• Interlaminar ESI:the injection is usually midline and placed directly between two vertebrae (similar to the approach a woman undergoes during labor for epidural anesthesia). This approach is used less often as it delivers the steroid and lidocaine mixture to the Interlaminar ESI Approach | Barr Centerspace behind the disc and is felt to be an older less direct approach.  For this reason, this approach is used less often in the lower back but more often in the mid back and neck.
  • Transforaminal ESI or retro-discal ESI: with this ESI approach the spinal needle is placed into the foramina or opening for the nerve root on the  same side of the spine as your pain and at the same level. Using X-ray guidance to steer the needle the Transforaminal approach directs the needle above the exiting nerve root and the retro-discal approach directs the needle below the exiting nerve and directly behTransforaminal ESI or Retro-Discal ESI | Barr Centerind the disc at the affected lumbar level. These 2 approaches are felt to be the most direct way to deliver the medication to the problem area.  When done correctly, they can work quickly to alleviate pain and are generally very safe. While these approaches are considered therapeutic they can also provide diagnostic information and when this is done we call it a selective nerve root block. Transforaminal ESIs can be performed in the neck, mid-back and lower back.

Selective Nerve Root Blocks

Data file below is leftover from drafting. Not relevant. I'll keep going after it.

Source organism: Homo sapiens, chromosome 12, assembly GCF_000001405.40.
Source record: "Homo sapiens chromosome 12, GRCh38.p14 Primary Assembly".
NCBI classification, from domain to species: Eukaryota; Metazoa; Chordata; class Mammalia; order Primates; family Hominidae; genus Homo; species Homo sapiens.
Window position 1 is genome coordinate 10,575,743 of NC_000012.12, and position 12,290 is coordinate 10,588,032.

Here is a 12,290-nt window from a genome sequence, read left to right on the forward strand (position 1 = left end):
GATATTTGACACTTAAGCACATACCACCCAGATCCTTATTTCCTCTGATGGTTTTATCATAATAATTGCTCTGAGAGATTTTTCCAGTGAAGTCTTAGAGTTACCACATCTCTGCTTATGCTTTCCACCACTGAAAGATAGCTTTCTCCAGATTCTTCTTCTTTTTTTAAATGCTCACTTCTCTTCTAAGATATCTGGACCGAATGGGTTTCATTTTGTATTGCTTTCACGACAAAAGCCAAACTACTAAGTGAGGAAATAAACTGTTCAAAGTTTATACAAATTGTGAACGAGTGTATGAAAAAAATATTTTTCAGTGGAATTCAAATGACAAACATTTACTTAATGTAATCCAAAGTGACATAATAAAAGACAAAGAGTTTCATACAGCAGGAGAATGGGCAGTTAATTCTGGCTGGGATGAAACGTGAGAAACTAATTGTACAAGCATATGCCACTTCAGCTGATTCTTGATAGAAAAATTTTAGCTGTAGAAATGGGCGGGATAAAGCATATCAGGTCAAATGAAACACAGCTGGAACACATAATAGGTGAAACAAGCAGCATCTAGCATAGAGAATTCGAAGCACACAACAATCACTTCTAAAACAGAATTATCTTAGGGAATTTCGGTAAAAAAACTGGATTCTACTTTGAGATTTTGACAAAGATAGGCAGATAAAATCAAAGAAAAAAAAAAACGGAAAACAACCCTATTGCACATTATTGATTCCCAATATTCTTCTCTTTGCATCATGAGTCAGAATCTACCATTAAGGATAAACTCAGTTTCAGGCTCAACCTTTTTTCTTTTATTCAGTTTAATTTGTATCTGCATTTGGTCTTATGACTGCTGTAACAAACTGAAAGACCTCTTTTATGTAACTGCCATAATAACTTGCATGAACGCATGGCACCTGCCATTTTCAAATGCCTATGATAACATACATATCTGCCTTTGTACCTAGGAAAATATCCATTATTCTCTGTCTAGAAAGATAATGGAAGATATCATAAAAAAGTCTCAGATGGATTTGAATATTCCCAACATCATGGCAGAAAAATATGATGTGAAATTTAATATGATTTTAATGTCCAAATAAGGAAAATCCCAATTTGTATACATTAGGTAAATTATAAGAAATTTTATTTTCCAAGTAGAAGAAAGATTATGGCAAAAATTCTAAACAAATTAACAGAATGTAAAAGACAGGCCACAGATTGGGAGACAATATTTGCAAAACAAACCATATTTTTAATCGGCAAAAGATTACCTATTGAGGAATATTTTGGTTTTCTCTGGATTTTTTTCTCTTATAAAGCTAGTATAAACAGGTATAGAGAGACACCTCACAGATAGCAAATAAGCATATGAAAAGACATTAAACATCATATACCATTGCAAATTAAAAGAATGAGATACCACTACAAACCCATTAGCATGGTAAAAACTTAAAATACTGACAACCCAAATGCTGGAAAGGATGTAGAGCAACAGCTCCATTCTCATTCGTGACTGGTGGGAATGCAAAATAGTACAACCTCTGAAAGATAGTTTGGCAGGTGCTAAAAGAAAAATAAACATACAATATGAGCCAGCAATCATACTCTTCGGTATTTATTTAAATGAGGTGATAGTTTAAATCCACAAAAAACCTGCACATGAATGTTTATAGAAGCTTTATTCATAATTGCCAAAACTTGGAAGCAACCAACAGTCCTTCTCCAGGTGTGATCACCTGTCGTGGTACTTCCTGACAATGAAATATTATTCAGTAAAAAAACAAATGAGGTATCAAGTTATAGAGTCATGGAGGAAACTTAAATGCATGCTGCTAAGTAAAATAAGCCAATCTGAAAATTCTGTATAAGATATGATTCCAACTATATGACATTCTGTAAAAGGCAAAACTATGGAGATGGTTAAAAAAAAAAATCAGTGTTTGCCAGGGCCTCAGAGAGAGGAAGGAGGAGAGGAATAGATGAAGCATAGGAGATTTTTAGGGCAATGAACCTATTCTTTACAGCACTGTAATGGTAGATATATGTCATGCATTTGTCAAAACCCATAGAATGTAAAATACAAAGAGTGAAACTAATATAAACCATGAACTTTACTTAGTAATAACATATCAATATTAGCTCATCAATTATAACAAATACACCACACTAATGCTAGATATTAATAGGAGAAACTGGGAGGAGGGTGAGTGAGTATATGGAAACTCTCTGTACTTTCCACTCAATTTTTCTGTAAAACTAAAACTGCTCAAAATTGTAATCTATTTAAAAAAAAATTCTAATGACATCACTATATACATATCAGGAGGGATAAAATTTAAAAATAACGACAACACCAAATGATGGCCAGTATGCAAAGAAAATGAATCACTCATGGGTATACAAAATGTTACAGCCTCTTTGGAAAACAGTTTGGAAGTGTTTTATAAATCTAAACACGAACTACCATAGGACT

What are selective nerve root blocks?

Spinal Nerve Root Block | Barr CenterA selective nerve root block can be done in the neck, mid-back and low back. It is purely a diagnostic spinal injection procedure in which anesthetic is placed on a specific nerve root of the spine to help identify the exact source of leg or arm pain. The injection may also contain a steroid to decrease inflammation and pain. The injection is similar to a transforaminal epidural steroid injection, but in a selective nerve root block there is no attempt to have the medication enter the epidural space. Rather, the aim is strictly to cover the offending nerve root and block the nerve for approximately 4 hours.

How are selective nerve root blocks and epidural steroid injections (ESIs) done?

All of these procedures are usually done with the patient lying on his or her stomach. The area to be injected is thoroughly prepped with antiseptic solution before the injection is performed. After the skin has been numbed with local anesthetic, a small spinal needle is inserted under x-ray guidance to the appropriate position within the spine.